Sunday, June 30, 2013

This Little Light of Mine

"You wouldn't make a very good Amish lady."

As usual, Krysta hit the nail right on the head with this observation.
It may have been her gentle way of telling me, "I'm sick and tired of
hearing you moan and groan about that light that doesn't work in the

You see, when the florescent light in the kitchen acts up it is a SAD
day.  And this has been a SAD week with our main light refusing to turn
on every morning.  Either the bulbs need to be changed or else its the
other thing that goes wrong with florescent lights . . .  the ballast.  I
think that's what it's called.

On top of that it rains every other minute so how are we supposed to dry
clothes?  Usually the clothes go in the dryer, but now the belt is burned
out so it's back to the clothes line.  Not a cheery thought when it's
dumping rain in the back yard where my clothes line lives.  When I do
hang the clothes outside in between rains the towels end up like
rectangles of sandpaper.  I haven't figured out a softener to use in my
front load washer yet.

I will admit it.  There have been too many grumbles about the light and
the dryer and the soggy wet week!  And to think that my dream (once upon a time)
was to live back in Laura Ingalls Wilder's time.  That was before I thought about the
indoor plumbing and reading or sewing by lamp light.  All I was thinking of was
skirts that swept the floor and button up shoes. Since then I've heard those button up
shoes were a bit of a pain, too.

On a more cheerful note it often rains at night and then clears up in the day.
"Rain before seven - quit before eleven!"  Yesterday we had a picnic at the park.
 Evan got to join us since Chelsea was having a day out with her mom. 

Chicken salad sandwiches or chicken salad rolled up in tortillas,
lettuce salad with bacon ranch dressing,
chocolate cake/bars topped with cherry pie filling and whipped topping
lemonade to drink. 

It was a beautiful day!  Krysta and I bought some bedding plants, went home and planted
flowers in the pots in our back yard.  It sounds like the forecast for the coming week is for
a bit less rain. I hope so because our next project is to reroof our house.  

Here's hoping for a week filled with sun shine!

Wednesday, June 26, 2013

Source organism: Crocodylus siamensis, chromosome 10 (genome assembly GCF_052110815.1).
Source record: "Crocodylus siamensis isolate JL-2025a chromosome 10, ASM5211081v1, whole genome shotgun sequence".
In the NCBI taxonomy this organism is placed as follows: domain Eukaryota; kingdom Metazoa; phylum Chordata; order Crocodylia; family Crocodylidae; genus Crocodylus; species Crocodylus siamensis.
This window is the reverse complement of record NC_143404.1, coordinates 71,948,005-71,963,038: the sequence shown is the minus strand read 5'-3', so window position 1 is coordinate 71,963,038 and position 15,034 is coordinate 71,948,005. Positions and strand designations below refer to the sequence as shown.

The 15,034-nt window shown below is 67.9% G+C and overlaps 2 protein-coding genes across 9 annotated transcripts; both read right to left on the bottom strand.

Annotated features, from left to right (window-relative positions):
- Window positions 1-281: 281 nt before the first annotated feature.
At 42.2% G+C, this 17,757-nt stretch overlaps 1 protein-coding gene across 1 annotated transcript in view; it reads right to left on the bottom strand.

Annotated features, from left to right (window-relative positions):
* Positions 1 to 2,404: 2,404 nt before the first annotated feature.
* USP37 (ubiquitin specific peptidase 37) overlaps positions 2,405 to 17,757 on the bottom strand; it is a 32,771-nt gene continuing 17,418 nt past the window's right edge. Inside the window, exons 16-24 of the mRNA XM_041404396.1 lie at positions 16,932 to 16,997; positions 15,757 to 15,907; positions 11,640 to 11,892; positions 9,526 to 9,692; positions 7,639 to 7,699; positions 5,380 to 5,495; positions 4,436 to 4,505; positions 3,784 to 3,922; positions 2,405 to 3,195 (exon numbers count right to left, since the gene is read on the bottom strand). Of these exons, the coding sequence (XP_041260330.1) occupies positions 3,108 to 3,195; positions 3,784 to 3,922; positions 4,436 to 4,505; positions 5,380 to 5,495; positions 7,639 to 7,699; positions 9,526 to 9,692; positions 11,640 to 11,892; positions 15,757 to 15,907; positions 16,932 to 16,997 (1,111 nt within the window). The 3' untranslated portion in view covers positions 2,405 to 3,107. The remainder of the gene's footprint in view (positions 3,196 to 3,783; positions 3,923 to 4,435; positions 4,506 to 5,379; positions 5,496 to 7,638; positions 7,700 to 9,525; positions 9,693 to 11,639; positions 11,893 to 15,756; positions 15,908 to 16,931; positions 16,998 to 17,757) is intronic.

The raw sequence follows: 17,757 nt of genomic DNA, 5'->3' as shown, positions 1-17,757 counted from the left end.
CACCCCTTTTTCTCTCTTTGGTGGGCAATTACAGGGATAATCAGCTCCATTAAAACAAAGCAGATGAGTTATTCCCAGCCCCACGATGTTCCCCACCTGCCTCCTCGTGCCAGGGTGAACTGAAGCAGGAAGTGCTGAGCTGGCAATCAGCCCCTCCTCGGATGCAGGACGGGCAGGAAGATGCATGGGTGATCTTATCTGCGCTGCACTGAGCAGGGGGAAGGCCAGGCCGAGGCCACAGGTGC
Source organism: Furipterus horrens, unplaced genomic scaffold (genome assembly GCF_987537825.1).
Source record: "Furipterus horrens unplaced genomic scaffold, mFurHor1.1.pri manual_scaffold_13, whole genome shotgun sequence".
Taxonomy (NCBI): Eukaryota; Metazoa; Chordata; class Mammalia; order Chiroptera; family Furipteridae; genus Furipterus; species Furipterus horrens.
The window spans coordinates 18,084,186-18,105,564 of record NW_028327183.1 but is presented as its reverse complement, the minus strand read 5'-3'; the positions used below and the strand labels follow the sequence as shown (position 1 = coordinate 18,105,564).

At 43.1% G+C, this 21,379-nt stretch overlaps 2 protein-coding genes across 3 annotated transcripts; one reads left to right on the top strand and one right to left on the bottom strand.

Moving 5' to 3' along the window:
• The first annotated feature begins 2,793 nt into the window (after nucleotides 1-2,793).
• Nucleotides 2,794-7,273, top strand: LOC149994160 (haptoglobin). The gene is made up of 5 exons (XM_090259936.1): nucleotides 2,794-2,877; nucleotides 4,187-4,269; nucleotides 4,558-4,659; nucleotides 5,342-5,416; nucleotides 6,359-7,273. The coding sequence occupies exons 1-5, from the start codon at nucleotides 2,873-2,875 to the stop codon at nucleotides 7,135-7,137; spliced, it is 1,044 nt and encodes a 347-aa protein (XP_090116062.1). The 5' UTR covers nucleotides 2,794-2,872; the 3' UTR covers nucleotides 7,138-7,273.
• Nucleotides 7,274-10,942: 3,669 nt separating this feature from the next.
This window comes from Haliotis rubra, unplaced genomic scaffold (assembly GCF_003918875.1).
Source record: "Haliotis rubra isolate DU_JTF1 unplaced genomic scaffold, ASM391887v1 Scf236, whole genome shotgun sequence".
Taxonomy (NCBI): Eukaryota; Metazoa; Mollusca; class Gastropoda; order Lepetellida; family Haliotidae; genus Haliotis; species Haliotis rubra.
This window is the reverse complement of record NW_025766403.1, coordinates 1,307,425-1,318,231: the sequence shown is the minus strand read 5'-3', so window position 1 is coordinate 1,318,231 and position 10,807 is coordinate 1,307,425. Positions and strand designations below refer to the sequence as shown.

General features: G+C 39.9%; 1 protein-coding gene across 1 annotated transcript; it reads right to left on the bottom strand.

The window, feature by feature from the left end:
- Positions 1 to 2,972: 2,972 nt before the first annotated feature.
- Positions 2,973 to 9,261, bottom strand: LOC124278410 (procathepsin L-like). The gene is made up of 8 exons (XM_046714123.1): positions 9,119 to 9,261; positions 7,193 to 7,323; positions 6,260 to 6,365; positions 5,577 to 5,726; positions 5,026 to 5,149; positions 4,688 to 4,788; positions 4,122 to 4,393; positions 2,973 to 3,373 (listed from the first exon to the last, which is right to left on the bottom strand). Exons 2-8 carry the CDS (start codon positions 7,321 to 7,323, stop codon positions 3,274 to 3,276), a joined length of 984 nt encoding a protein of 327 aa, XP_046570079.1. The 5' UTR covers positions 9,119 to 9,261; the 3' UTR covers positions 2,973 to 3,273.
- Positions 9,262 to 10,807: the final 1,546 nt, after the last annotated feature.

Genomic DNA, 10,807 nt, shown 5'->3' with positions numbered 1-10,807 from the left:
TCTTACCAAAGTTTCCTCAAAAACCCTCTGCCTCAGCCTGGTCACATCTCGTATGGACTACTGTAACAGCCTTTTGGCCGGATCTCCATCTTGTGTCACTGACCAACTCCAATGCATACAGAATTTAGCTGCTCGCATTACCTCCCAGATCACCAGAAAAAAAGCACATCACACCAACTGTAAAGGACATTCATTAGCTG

a story by krysta

                                                     by Krysta Harshbarger
It was a rainy night.  A little stuffed dog lay in a fireplace in a public campground. The poor little dog didn't know what to do so he waited and waited and waited until morning broke and still he waited.  It had stopped raining by then and he thought he heard shouts. 
Two children were skipping towards him.  The little girl picked him up by one of his long muddy ears. "Oh, it's a teddy bear," she said, but after looking closer she decided it was a little dog. "Lets take him back to the tent," she said, talking to her older brother.
"No," he said, "He's gross and has probably been in there for a week."
"Please stop fighting and take me somewhere warm and dry," thought the doggy.
And that's just what the little girl did, with her brother tromping behind them.  She was telling the dog all that he needed to know. "Don't worry about my brother, Jorgan, he's just mean sometimes.  And by the way my name is Krysta and I'll name you ...........Catch!  If you like to catch things, do you?" 
As a matter of fact "Catch" only caught one thing in his life and that was a cold, so no, he did not like the name Catch.  Finally they got to the tent and Krysta showed Catch to her daddy.  She explained where she found him and asked if she could keep him.
"Well, I suppose so," he said, "but we'll have to wash him."  So Krysta spent a little while dunking the dog up and down in an ice cream bucket of water.  Then her mommy washed him in the washer and tumbled him in the drier.  He turned out to be the cutest, fluffiest, cleanest puppy you've ever seen.  It was worth it all.  Krysta and Catch became fast friends and had many adventures together.